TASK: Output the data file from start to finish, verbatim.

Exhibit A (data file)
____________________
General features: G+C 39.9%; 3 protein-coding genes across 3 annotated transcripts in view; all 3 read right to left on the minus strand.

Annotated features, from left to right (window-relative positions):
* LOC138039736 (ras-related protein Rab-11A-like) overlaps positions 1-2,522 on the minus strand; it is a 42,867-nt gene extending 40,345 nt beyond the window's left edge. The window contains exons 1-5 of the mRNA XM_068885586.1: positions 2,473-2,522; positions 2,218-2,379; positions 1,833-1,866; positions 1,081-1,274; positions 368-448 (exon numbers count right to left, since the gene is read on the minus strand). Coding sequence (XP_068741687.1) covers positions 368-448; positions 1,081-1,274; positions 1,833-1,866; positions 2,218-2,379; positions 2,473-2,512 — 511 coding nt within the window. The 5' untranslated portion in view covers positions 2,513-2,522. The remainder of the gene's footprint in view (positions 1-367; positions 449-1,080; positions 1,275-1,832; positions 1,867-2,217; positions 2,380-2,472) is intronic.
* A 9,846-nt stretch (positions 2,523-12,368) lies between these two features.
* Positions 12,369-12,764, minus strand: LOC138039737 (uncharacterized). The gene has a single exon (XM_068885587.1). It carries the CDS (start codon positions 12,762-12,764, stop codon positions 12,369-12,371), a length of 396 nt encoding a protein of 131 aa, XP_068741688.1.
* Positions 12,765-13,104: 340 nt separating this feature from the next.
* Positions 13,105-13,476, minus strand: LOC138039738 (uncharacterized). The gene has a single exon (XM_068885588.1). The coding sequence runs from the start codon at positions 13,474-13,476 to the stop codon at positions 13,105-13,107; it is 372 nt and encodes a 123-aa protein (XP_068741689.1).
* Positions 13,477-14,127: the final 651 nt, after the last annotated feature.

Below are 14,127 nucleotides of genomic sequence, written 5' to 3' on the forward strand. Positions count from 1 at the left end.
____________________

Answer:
General features: G+C 39.9%; 3 protein-coding genes across 3 annotated transcripts in view; all 3 read right to left on the minus strand.

Annotated features, from left to right (window-relative positions):
* LOC138039736 (ras-related protein Rab-11A-like) overlaps positions 1-2,522 on the minus strand; it is a 42,867-nt gene extending 40,345 nt beyond the window's left edge. The window contains exons 1-5 of the mRNA XM_068885586.1: positions 2,473-2,522; positions 2,218-2,379; positions 1,833-1,866; positions 1,081-1,274; positions 368-448 (exon numbers count right to left, since the gene is read on the minus strand). Coding sequence (XP_068741687.1) covers positions 368-448; positions 1,081-1,274; positions 1,833-1,866; positions 2,218-2,379; positions 2,473-2,512 — 511 coding nt within the window. The 5' untranslated portion in view covers positions 2,513-2,522. The remainder of the gene's footprint in view (positions 1-367; positions 449-1,080; positions 1,275-1,832; positions 1,867-2,217; positions 2,380-2,472) is intronic.
* A 9,846-nt stretch (positions 2,523-12,368) lies between these two features.
* Positions 12,369-12,764, minus strand: LOC138039737 (uncharacterized). The gene has a single exon (XM_068885587.1). It carries the CDS (start codon positions 12,762-12,764, stop codon positions 12,369-12,371), a length of 396 nt encoding a protein of 131 aa, XP_068741688.1.
* Positions 12,765-13,104: 340 nt separating this feature from the next.
* Positions 13,105-13,476, minus strand: LOC138039738 (uncharacterized). The gene has a single exon (XM_068885588.1). The coding sequence runs from the start codon at positions 13,474-13,476 to the stop codon at positions 13,105-13,107; it is 372 nt and encodes a 123-aa protein (XP_068741689.1).
* Positions 13,477-14,127: the final 651 nt, after the last annotated feature.

Below are 14,127 nucleotides of genomic sequence, written 5' to 3' on the forward strand. Positions count from 1 at the left end.